subsequent British paparazzi – notably Anthony Armstrong-Jones, Earl of Snowdon and former son-in-law of the Queen; And Patrick Lichfield, one of her cousins ​​and Earl Lichfield – they went casual and natural, and we got to know her a little better in the process. Glimpses of the Queen and her family were given in domestic situations, at play as well as at work. Television crews began to gain extraordinary access to documentaries.

Society photographer Cecil Beaton, who took this picture of Queen Elizabeth with the maids of honor on her coronation day in 1953, captured many of the late Queen's most important occasions.

Society photographer Cecil Beaton, who took this picture of Queen Elizabeth with the maids of honor on her coronation day in 1953, captured many of the late Queen’s most important occasions. attributed to him: Print Collector/Hulton Archive/Getty Images

But perhaps the real revolution in our perception of the Queen came from members of the press – and their telephoto lenses. They provided some surprising and most intimate moments of wandering. We saw her react shockingly to the Windsor Castle fire in 1992, as she quietly inspected a sea of ​​flowers for Princess Diana outside the gates of Buckingham Palace in 1997, and shed a tear at her sister’s funeral in 2002. These photos made her seem all the more human and sympathetic.

Two of the greatest (and most commercially successful) artists of the 20th century approached the Queen’s portraits but in very different ways. In 1967, Gerhard Richter produced Canvas Based on a published photo. (The previous year, he had captured her in a Lithograph.)
An observer takes a closer look at Gerhard Richter's 1967 painting of the Queen.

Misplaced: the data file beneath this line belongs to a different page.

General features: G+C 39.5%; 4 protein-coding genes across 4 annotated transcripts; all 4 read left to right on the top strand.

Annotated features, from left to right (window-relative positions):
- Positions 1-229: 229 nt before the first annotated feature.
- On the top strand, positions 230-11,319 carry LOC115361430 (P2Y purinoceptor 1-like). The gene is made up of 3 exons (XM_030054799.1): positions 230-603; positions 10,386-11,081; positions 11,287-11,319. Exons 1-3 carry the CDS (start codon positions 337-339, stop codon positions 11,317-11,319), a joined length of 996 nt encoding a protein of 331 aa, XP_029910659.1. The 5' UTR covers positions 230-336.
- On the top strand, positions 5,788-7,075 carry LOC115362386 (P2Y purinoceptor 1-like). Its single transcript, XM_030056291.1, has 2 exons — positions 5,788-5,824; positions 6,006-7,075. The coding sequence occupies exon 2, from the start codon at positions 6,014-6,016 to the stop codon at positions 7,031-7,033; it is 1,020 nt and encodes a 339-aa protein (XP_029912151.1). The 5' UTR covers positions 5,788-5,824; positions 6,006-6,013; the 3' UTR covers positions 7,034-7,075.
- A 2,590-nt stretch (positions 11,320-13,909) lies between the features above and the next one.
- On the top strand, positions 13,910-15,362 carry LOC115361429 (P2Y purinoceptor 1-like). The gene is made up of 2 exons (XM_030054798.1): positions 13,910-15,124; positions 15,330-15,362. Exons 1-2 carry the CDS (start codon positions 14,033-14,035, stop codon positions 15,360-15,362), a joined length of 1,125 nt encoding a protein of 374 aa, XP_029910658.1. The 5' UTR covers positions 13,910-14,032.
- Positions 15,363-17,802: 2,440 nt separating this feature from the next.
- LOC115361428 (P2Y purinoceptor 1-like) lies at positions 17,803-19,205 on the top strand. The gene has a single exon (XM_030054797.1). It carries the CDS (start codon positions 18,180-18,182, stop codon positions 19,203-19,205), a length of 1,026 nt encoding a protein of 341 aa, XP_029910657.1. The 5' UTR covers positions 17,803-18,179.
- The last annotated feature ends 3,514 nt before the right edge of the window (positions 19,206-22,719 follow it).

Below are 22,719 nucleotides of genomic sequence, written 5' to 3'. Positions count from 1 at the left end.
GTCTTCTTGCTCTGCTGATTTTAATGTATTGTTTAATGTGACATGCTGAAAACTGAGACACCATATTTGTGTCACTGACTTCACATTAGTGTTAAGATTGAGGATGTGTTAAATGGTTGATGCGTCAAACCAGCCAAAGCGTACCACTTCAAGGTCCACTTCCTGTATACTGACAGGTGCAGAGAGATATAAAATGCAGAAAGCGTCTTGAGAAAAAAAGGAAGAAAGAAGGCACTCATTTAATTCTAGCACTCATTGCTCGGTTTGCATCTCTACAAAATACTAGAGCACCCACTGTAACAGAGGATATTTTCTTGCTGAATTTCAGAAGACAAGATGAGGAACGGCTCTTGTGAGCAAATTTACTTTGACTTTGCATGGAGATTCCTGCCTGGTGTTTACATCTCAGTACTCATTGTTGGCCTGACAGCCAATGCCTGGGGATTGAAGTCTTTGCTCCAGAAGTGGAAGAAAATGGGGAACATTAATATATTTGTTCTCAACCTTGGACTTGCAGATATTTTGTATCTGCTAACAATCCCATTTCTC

An observer takes a closer look at Gerhard Richter’s 1967 painting of the Queen. attributed to him: Ron Hellstad/Corbis via Getty Images

As was the manner of the German artist, his portrait was faintly blurred, its colors and features exaggerated. The Queen looks unreal, if not surreal. Still recognizable but somehow eerily not herself; She seemed uncomfortable, as if suppressing a nervous laugh. It is unclear why Richter painted it this way – he never gave an explanation.

In 2000, Lucian Freud began painting The Queen. It was not a commission in the official sense. The Queen’s former private secretary (and friend of Freud) Robert Fellowes pursued the idea for several years. It took a lot of negotiation, but around the time Fellowes retired in early 1999, Freud finally agreed to make a picture.

Sessions were spread out over several months, between May 2000 and December 2001. When I started, the artist was 77 years old; The Queen was 74 years old. Painted in heavy colour, the result is small (only 9 x 6 inches) and predictably controversial. Freud’s formal criminal eye was fixed.

Lucian Freud's painting of the queen seemed to be the antithesis of earlier romantic depictions of the queen.

Lucian Freud’s painting of the queen seemed to be the antithesis of earlier romantic depictions of the queen. attributed to him: Sion Twhig / Getty Images

Freud had asked her to wear a diadem, as seen in some of Wilding’s photographs. The crown is worn at a slight angle. She’s pensive, a little sad, maybe a little exhausted. She has seen and experienced a lot. The painting was – as many newspapers pointed out – an unflattering, antithesis of the dreamy Anneguni painting of the 1950s. Freud made a gift of the painting to the royal collection. The Queen has not commented publicly on this.

Was it to Prince Philip’s taste? Mostly not. As an amateur painter, he knew exactly what he liked. His private collection includes a painting of the Queen on horseback at Trooping the Color. It was painted by his friend, English Post-Impressionist artist and royal favorite Edward Segou. The Queen, in her Grenadier Guards uniform (a white hat with feathers and a red coat), looked remarkably simple and elegant.

Top image: Copy of Queen Elizabeth by Andy Warhol edited by a Bonhams Auctioneers employee.